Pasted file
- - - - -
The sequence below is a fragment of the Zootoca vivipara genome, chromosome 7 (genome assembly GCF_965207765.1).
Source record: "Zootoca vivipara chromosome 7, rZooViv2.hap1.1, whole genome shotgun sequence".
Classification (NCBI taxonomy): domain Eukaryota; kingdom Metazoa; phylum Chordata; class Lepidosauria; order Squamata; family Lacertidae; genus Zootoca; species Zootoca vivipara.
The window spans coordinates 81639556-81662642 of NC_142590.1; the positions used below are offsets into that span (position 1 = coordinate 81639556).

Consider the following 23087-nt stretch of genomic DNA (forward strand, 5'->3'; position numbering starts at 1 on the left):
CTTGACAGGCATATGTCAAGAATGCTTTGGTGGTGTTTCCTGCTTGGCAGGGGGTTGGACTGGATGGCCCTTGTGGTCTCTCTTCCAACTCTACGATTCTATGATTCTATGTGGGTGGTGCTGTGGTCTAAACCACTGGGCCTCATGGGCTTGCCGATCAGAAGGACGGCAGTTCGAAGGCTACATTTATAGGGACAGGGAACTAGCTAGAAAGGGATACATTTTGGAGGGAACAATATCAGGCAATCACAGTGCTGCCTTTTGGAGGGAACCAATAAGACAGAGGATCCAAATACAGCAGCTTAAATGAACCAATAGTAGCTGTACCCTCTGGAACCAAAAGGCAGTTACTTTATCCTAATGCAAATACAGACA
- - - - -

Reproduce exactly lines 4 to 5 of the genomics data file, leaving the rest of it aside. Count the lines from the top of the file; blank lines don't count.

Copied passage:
The window spans coordinates 81639556-81662642 of NC_142590.1; the positions used below are offsets into that span (position 1 = coordinate 81639556).

Consider the following 23087-nt stretch of genomic DNA (forward strand, 5'->3'; position numbering starts at 1 on the left):